It has become part of the daily routine for everyone to be aware of the rules we need to follow. What has changed over the last six months has informed our views and adapted our behaviour.
While there are still individuals who put others’ health at risk the majority are doing their best to model best practice.
We cannot fully prepare ourselves or the children for an uncertain future, as each day brings its own challenges, what we can do is take each day as it comes and stay focused on the rules. The washing of hands, wearing a mask, covering coughs, and social distancing.
Our own sense of security depends on us keeping informed of the guidelines, but it does not mean overloading on the constant doom and gloom conversations of the ill-informed.
Children need to be reminded clearly that they are safe and loved and cared for. They need to hear that we are all doing everything we can to live with the challenges.
Setting aside a special time each week to have this conversation will make a difference to any insecurity felt by children.
Having a positive upbeat conversation where you begin with a question like “So, how are we all doing now. Tell me some of the good stuff first, anybody?” Acknowledging the good stuff, you can then ask about the ups and downs they might have. If you can include something of note from yourself it opens the children’s minds to the possibility that others including the teacher are going through this too.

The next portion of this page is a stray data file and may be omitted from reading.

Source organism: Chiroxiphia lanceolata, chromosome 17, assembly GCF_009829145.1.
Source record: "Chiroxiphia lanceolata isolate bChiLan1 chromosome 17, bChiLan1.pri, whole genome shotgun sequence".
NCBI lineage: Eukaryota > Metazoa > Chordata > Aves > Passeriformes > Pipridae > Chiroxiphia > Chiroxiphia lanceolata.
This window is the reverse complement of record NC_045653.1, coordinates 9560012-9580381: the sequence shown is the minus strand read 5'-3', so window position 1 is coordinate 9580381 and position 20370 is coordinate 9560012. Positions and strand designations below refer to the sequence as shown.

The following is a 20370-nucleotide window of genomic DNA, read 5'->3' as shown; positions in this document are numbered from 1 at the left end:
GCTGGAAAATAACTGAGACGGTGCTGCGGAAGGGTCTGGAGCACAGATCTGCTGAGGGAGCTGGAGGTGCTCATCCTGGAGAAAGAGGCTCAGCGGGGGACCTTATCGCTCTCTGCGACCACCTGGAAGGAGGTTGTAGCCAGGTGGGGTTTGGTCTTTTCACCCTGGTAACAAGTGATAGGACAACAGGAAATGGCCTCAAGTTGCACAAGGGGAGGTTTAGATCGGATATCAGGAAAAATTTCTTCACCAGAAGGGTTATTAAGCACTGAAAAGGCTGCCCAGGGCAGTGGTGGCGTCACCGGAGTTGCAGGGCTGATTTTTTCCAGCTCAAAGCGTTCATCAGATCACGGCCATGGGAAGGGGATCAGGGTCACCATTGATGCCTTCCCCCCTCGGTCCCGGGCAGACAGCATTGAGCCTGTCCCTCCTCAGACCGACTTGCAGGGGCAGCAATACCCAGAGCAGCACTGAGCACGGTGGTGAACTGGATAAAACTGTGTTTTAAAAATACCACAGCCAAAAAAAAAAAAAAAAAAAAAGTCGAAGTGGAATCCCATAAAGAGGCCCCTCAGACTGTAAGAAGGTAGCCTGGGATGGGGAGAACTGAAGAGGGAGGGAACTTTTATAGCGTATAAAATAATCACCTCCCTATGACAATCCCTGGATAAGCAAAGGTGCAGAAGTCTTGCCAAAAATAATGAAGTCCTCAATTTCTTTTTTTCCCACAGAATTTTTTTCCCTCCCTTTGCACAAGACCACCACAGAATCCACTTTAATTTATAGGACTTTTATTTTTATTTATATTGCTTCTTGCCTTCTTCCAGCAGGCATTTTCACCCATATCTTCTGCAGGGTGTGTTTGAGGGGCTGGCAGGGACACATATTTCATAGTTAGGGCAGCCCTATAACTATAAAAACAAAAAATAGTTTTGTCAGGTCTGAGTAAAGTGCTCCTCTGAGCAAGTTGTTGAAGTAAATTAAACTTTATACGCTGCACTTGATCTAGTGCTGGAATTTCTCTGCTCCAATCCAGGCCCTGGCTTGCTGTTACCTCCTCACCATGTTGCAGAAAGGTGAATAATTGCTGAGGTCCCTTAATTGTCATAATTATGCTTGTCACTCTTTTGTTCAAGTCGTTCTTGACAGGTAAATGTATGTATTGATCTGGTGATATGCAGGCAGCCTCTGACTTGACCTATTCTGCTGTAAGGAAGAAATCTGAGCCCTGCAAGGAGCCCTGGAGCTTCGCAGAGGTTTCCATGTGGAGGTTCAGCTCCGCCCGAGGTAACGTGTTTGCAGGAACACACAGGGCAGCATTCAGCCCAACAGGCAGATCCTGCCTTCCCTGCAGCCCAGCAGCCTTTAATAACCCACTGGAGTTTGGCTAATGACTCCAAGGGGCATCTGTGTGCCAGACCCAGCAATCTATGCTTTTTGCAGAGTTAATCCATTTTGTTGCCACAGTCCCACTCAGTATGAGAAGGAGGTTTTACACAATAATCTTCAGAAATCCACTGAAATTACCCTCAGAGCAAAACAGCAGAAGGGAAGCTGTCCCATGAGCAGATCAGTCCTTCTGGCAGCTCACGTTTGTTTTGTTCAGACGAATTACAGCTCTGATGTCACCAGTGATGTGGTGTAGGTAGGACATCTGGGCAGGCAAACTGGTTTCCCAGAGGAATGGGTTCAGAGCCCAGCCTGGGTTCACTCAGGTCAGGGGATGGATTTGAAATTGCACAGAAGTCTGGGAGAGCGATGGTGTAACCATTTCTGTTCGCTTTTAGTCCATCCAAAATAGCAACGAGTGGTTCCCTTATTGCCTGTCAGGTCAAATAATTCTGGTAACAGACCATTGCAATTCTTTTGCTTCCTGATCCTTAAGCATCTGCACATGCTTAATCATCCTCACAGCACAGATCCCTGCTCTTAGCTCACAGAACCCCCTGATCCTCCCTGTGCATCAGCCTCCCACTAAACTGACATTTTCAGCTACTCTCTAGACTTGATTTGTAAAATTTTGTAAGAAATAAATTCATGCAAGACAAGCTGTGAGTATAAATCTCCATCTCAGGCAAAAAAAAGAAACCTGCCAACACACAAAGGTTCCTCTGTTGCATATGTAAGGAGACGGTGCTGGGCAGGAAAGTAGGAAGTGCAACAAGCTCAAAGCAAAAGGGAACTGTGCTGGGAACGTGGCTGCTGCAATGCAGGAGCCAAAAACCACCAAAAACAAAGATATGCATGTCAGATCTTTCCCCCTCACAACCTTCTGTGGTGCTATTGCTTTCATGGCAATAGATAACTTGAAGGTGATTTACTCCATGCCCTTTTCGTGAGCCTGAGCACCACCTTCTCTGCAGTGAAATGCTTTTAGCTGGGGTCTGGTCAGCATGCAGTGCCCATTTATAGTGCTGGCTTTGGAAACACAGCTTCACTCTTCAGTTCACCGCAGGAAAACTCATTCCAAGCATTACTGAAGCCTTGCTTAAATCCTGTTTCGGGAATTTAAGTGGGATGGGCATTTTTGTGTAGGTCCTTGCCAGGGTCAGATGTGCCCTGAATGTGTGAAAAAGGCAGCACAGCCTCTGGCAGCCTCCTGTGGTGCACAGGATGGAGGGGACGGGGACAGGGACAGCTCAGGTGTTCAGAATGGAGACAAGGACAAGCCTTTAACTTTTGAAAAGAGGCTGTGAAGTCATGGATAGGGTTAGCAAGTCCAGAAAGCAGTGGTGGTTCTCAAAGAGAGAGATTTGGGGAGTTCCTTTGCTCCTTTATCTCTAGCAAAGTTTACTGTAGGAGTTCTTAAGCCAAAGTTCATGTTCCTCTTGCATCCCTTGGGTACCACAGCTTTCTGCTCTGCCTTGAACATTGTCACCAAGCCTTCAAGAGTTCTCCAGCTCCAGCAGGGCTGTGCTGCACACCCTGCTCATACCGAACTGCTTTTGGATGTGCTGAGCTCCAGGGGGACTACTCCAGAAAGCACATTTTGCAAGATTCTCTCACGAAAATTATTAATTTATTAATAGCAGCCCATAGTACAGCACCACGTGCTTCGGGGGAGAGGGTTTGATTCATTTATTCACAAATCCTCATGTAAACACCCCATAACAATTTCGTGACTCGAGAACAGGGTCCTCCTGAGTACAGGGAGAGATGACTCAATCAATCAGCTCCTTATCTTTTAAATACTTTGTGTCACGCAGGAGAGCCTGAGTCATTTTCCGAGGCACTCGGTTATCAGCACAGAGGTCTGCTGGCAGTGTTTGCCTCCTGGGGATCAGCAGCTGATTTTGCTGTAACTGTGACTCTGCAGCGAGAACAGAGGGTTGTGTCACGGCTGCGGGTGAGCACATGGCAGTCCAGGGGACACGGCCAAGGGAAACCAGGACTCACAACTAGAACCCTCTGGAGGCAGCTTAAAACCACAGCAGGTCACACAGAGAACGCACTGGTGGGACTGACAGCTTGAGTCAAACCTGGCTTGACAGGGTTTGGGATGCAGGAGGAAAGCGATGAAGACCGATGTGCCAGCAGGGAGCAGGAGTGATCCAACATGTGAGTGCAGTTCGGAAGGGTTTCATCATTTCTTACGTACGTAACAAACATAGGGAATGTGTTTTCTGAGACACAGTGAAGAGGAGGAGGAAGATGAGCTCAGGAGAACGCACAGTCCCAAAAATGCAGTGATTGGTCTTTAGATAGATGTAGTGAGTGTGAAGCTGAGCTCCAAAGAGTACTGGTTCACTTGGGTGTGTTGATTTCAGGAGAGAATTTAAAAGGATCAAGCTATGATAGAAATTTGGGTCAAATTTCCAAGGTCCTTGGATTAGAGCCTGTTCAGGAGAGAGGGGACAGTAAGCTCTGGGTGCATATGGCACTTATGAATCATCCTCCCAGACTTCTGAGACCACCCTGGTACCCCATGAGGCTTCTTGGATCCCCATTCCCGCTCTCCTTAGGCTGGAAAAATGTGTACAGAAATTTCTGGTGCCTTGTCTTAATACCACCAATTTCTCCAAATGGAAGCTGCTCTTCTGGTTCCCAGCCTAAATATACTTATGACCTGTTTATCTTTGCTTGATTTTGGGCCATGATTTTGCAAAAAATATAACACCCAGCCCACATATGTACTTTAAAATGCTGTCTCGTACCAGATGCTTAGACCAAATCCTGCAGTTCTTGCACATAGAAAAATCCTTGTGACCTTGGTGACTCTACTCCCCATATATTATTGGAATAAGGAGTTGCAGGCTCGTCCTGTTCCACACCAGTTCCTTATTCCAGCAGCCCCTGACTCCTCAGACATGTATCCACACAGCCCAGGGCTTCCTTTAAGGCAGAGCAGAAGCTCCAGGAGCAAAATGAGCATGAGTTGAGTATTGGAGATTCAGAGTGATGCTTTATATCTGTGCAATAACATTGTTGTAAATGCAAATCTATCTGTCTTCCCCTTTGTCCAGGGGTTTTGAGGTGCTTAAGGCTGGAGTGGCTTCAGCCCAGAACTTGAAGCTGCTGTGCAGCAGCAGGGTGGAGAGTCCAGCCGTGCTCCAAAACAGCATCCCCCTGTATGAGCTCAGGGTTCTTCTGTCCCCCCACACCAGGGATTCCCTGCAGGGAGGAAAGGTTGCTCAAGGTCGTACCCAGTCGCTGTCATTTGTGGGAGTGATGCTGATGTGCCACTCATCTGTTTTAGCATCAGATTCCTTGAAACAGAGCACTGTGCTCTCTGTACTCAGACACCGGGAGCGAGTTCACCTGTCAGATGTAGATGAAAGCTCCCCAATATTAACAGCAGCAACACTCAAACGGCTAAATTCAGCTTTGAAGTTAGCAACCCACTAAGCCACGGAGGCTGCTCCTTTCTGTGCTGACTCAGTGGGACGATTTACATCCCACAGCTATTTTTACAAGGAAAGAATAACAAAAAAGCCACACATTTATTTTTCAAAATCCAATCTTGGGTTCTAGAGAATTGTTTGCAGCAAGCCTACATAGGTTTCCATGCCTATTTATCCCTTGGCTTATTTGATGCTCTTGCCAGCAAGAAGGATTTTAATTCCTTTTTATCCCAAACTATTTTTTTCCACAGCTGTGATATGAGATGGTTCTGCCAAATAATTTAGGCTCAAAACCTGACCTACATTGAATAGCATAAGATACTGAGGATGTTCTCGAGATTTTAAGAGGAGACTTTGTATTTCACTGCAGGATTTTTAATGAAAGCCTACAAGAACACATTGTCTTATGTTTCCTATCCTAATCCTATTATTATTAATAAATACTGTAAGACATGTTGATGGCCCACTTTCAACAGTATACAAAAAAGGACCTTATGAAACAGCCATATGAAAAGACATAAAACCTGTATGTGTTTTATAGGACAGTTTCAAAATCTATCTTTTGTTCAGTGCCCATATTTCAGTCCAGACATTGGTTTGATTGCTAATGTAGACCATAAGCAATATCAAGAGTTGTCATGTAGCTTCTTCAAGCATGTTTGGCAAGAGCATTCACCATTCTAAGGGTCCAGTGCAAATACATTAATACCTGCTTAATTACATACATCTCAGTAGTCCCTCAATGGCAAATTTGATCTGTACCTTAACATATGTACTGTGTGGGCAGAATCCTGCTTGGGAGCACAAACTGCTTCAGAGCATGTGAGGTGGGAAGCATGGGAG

The idea of us all being in it together can ground a child and encourage resilience that we will get through this. The ‘What If’ questions may come and while it might feel awkward dealing with them, the answer can be “Well, I don’t know the answer to that, I can try find out for us, and in the mean time we can try stay positive and keep doing the right thing”.
These conversations can be had candidly and without fearful or scary details. Remember my favourite phrases for imparting information to children “In digestible pieces and age appropriate”. While we continue to acknowledge their fears and validate and empathise with them, we will reassure them and show them we are there for them if they need us.

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